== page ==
I was due to write the review of the Beth vs Layla match at No Way Out last week, but due to other priorities, I had to leave it to Lee. It’s probably just as well that I’ve had a week to think about it, because for what it’s worth, I hated the match. Well, maybe “hated” is too strong a word, but I really didn’t like the comedy of Layla stealing Beth’s headband and dancing with it. The finish of Beth losing again also irritated me a bit, mostly because it’s patently clear that WWE have absolutely nothing in mind for Layla, and with Beth losing again, it securely slots her below Layla on the pecking order and kills another level of anticipation (whatever there is left of it anyway) for the Beth Phoenix vs Kharma feud that we’ve been waiting/hoping for ever since Kharma signed up with the company.

Let’s make it clear here – my major downer on the Divas division at the minute is not the usual “wrestlers vs models” debate (I’ve learned for the most part to turn off my brain and find a way to enjoy the Divas for what they are rather than what they aren’t)… no… my big problem is the fact that at the minute, the future of the Divas division is just deathly dull.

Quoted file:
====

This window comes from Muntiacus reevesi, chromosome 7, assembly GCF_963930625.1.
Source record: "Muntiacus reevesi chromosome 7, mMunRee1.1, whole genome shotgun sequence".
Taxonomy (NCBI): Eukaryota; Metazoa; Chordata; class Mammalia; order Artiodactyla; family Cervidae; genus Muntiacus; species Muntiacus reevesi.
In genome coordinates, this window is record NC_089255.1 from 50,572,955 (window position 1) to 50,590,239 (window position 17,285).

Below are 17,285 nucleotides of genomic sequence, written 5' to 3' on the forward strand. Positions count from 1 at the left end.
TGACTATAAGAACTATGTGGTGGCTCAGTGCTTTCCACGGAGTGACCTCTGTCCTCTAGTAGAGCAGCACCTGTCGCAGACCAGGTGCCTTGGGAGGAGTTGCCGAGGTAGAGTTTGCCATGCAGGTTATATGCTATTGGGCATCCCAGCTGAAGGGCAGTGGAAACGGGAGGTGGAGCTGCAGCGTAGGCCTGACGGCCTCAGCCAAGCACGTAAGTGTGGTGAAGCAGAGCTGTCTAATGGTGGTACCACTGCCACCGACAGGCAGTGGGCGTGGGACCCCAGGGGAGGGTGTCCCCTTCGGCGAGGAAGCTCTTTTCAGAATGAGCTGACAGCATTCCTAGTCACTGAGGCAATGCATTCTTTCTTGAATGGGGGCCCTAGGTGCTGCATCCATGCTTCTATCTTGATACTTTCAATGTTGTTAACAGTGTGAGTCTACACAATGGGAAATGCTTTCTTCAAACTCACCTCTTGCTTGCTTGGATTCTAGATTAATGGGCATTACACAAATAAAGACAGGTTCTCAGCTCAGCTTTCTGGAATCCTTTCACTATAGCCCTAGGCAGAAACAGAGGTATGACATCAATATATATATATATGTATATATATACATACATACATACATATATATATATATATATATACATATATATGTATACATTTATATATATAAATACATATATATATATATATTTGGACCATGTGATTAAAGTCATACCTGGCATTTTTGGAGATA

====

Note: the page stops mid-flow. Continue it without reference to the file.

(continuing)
There are precisely two women who can say that they’ve had a productive 2012 in WWE, and neither of them has seen that productivity come as a wrestler. I’m talking about Eve Torres and AJ here, who have both found their calling as players in the ongoing soap opera escapades of their male colleagues. Torres, (who I’ve always liked but will admit has struggled to connect with the audience as a babyface,) embraced her expanded role as the heartless “ho” who broke Zack Ryder’s heart over… and over… and over again, was humiliated by John Cena and eventually became the spec-wearing evil executive administrator for John Laurinatis. It works for her, and she’s turned what was decried by many as a horrible (and degrading) heel turn into a pretty decent gig. Where Eve goes now that the Laurinatis administration is done is anybody’s guess. AJ’s 2012 has been a case of taking what you’ve been given and running with it. Daniel Bryan had already had onscreen “romances” with The Bellas and Gail Kim (all forgettable), and it would be easy to have predicted AJ as another unnecessary bit of baggage on the Bryan act – but she’s embraced her opportunity with both hands and shown a rare streak of confidence in delivering a promo and a believability in her acting that makes her disconcerting actions over the last few weeks must-see TV. Is AJ unhinged? Or is she someone who has simply realised that she has a power to manipulate men and is using it to achieve her goals? I don’t yet know where this is going, but wherever it is headed, I want to see it… but it’s *not* getting AJ any more involved in the Divas division.